‘Extremely Wicked, Shockingly Evil and Vile’ showcases a new narrative on a notorious killer

Claire Oliver

Ted Bundy is a name synonymous with “serial killer” in the United States. His fame came from the first-ever televised murder trial in Florida in 1978 with Bundy’s charismatic personality shining through on television screens around the nation.

Since the trial and Bundy’s execution by electric chair in 1989, audiences have been fascinated by the young law student turned serial murderer, and many have wondered if he had more victims then he admitted to having killed during his last 30 days on death row. One side of the story that is rarely told is that of his longtime girlfriend, Elizabeth Kleopfer. Her story is the focus of the new film, “Extremely Wicked, Shockingly Evil and Vile,” starring Zac Efron and Lily Collins, released this past Friday on Netflix.

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Directed by Joe Berlinger, “Extremely Wicked” was based on the book “The Phantom Prince” which was written by Kleopfer in 1981 under the pen name Elizabeth Kendall. The book had a limited release in 1981 and has a current market value of over $2,000 on Amazon.  In the book, Kleopfer discusses her relationship with Bundy and how the Bundy she knew was very different from the violent serial killer he is now known to be today.

The film stands out as a unique telling of the Bundy story. The focus isn’t on the murders but on the trial process and the relationship between the two main characters, Bundy and Kleopfer. The film was originally accused of celebrating Bundy and downplaying his violent crimes, but while watching the film viewers should realize that the story is not about Bundy, it’s about Kleopfer. Since she loved him, her perspective on Bundy is slightly skewed when confronted with the brutal reality of his actions.

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The film was accurate and did not glorify Bundy in any light. If anything, he became the villain in the life of another woman during the years he was an active serial killer (1974-1978). The film takes viewers through Kleopfer’s tumultuous relationship with Bundy, and audiences will be sure to feel her confusion and pain upon learning that he was guilty of the murder of over 30 women across the United States.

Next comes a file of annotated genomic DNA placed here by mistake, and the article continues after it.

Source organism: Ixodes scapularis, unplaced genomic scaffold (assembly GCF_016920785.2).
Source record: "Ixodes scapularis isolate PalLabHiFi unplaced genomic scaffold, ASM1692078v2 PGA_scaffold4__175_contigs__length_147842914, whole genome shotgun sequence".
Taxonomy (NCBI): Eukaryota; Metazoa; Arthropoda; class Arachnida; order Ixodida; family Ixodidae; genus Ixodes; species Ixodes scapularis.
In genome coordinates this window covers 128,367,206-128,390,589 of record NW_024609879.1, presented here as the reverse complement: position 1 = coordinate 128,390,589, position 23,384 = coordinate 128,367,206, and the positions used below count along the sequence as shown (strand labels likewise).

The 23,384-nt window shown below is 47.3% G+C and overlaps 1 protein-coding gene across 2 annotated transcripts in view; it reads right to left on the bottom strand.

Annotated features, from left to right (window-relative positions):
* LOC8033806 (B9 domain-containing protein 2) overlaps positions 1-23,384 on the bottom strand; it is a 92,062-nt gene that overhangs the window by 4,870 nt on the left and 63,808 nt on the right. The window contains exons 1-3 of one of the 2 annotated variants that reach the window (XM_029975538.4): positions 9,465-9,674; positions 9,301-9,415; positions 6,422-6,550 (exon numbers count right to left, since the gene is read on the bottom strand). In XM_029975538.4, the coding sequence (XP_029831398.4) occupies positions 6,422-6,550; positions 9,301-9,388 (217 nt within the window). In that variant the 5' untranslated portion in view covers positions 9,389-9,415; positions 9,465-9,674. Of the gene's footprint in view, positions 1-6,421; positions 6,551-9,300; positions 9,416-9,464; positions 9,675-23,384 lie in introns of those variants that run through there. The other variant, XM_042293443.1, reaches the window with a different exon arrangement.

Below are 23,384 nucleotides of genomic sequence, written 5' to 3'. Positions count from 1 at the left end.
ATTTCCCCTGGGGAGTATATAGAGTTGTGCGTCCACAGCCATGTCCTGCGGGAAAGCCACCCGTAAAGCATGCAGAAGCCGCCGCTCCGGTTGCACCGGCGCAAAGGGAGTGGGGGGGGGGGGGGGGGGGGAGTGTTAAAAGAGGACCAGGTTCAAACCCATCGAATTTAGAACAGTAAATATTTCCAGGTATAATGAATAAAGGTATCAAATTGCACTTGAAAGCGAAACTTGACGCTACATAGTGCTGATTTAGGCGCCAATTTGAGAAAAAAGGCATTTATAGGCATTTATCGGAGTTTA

This story was refreshing as well. Almost every other film that focuses on Bundy’s life and crimes centers around the murders that took place across Washington, Colorado, Utah, Idaho and Florida. This film deviated from the traditional serial killer docu-drama formula. It focused on a new narrative and yet still managed to make Bundy out to be a terrifying mass murderer while allowing viewers to be slightly convinced of his innocence, only showing a scene of one of the murders while Bundy was starting to confess to them. By focusing on his outside persona,  viewers can feel the confusion that was felt by those who knew Bundy during his life and who questioned his guilt. Since audiences are removed from what happened, it can be confusing to believe why his family was so adamant about his innocence, and Berlinger clarifies that to a degree.

Rating: A-

Overall, the film is well done. The accuracy in the telling of the story was wonderful, and Berlinger takes great pains to make the film less exaggerated and more accurate. The casting of Zac Efron furthers the point of making Bundy out to be someone who audiences could never see killing 30 women. The film could be seen as slightly confusing to those who are not well versed in the Bundy trial and the story of Bundy’s life. There are moments that are purely recognizable to those who have read up on Bundy and who know about the murders in some detail. Those subtleties make “Extremely Wicked, Shockingly Evil and Vile” something any true crime fan will devour with pleasure.

Claire Oliver can be reached at entertainment@collegian.com or on Twitter @clariety21.